Director: Keoni Waxman
Writer: Keoni Waxman
Cast: Steven Seagal, Russell Wong, Jemma Dallender, Mircea Drambareanu, Sergiu Costache, Ghassan Bouz, Toma Danila, Andrei Stanciu, Camillo Aviles
Running Time: 90 min.
By Paul Bramhall
Steven Seagal. What can you say? In 1990 he was Hard to Kill, in 2003 he was Out for a Kill, in 2008 he flipped the Kill Switch, a year later he was Driven to Kill, he started off 2016 by Killing Salazar, and to round off the year, he received a Contract to Kill. Both of the 2016 movies mentioned were collaborations with who appears to have become Seagal’s go-to director in recent years, Keoni Waxman. Quite how the pair came to form such a partnership is a mystery. With Seagal’s reputation for being difficult to work with, Waxman has made more movies with Seagal than any other director he’s worked with. Kicking off with 2009’s The Keeper, up to and including Contract to Kill, Waxman has been the man in the director’s chair for 9 of Seagal’s features, as well as handling 8 episodes of the short lived TV series True Justice (many of which were paired up and further passed off as movies).
It’s incredible then, that out of the close to 20 productions they’ve worked on together, not one of them manages to be even slightly entertaining. For those that have done the math, you’ll probably realise that during some years they must have cranked out more than one title. This is never truer than in the case of 2016, when apart from Contract to Kill and Killing Salazar, they also made End of a Gun together. But Seagal didn’t stop there, in fact these productions represent less than half of his output for the year, with his hefty presence also gracing such titles as Sniper: Special Ops, Code of Honor, The Asian Connection, and The Perfect Weapon. You’d think that must make Seagal one of the hardest working actors out there today, until you actually see one of the productions, and realise just how little effort he seems to be putting into each one.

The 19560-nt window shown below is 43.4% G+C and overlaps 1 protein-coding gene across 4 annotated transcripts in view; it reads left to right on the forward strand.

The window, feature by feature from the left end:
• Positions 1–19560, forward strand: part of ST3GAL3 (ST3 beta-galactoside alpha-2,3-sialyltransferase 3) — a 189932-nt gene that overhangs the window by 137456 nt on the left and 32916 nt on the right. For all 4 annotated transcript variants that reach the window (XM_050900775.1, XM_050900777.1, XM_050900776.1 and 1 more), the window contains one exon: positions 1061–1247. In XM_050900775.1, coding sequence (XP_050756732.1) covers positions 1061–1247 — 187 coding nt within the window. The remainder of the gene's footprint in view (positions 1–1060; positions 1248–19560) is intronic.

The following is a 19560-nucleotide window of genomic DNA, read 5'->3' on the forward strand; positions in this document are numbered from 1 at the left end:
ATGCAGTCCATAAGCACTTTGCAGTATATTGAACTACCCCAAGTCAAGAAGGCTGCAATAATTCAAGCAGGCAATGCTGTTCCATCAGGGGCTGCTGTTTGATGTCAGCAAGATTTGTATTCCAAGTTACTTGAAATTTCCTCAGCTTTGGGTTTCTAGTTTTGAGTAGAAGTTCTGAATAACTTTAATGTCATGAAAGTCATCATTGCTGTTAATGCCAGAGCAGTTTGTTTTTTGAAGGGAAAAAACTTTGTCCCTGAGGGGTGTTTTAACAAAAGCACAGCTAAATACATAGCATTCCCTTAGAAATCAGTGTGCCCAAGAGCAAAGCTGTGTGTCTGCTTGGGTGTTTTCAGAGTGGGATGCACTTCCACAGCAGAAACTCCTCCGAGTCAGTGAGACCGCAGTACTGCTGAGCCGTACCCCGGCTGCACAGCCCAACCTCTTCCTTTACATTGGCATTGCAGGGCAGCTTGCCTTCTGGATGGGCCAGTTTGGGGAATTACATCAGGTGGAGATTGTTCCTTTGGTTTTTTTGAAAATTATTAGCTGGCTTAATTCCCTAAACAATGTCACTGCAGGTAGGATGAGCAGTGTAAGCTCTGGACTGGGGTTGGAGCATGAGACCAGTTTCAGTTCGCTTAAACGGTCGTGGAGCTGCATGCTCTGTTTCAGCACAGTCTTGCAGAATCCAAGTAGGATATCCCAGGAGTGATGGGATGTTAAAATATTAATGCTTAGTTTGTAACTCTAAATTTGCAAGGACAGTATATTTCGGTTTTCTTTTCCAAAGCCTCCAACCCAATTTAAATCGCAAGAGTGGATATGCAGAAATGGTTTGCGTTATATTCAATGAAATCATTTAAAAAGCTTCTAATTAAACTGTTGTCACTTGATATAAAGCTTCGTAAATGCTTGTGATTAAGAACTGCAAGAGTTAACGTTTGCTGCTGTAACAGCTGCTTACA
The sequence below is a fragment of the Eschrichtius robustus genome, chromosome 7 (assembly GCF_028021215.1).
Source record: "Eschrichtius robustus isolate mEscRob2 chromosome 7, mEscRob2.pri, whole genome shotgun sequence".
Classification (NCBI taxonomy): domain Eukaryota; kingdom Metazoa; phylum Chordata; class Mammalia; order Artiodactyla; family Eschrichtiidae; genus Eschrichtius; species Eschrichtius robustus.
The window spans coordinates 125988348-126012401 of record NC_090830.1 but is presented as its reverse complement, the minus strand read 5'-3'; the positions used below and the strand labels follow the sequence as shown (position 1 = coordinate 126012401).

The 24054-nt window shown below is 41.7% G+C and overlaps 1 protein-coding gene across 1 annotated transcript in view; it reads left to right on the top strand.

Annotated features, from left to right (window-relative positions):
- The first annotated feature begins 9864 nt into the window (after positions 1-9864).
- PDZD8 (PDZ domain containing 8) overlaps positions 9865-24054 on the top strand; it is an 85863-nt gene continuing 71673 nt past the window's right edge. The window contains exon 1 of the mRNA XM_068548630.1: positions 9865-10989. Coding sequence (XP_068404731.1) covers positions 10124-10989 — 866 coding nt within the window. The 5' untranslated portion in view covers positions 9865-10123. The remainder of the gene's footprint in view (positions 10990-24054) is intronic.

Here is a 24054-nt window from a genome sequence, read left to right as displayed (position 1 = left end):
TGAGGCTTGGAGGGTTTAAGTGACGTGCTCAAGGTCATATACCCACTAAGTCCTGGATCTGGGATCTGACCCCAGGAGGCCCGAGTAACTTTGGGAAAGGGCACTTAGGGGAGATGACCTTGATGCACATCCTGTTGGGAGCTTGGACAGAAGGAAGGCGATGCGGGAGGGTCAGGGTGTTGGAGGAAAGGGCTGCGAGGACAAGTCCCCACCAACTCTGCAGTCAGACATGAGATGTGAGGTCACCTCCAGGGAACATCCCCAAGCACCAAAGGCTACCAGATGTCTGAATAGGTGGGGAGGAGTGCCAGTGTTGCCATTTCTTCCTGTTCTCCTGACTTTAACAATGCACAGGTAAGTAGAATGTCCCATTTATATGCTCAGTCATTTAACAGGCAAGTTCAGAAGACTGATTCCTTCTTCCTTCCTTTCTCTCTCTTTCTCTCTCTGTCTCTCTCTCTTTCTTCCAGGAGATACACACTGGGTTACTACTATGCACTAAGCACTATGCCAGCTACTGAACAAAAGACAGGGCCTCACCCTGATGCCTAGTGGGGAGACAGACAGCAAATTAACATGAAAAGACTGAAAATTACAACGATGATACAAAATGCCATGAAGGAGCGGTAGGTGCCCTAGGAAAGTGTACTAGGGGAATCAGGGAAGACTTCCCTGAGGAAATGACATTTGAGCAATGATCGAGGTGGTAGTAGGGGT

Despite the above criticism, I confess to being a Seagal fan. I can’t help it. It’s rare that a studio would have that much faith in a martial artist, with zero acting experience, that they’d make him the star of a movie without bothering to test the waters with supporting or bit roles first. But that’s exactly what happened with Seagal, when at 36 years old he appeared on the big screen out of nowhere as the main character in 1988’s Above the Law (or indeed the title character for its UK release, re-titled Nico). What made him even more unique was that his selling point was his proficiency in Aikido, a defensive martial arts style from Japan, that many considered to be a fools task to try and make appear exciting onscreen. In fact the only notable movie to feature the style before Seagal’s arrival was the 1975 Japanese movie, The Defensive Power of Aikido, which saw Sonny Chiba’s younger brother Jirô Chiba in the title role.
However Seagal was no fool, and throughout the 90’s he proceeded to throw, break, and snap a countless number of thugs in a string of classic action movies. The 00’s weren’t so kind. Apart from a brief theatrical resurgence with the movies Exit Wounds and Half Past Dead (and an odd role in the Korean movie Clementine), the decade was mostly defined by his bloated weight, and omnipresent leather trench coat. His movies became bizarre, often being doubled by someone half his size, and even stranger was the frequent voice doubling, usually performed by someone ‘trying’ to sound like Seagal. If the 00’s were all about the trench coats, then the post-2010 era will most likely become known as the era of the orange-tinted glasses. It’s hard to tell exactly when the trench coats finished and the orange-tinted glasses started, however what I can say with confidence is that in Contract to Kill he isn’t seen without them. Bear in mind he even has a sex scene, in which the girl gets naked and he remains fully clothed, which includes the glasses staying in place.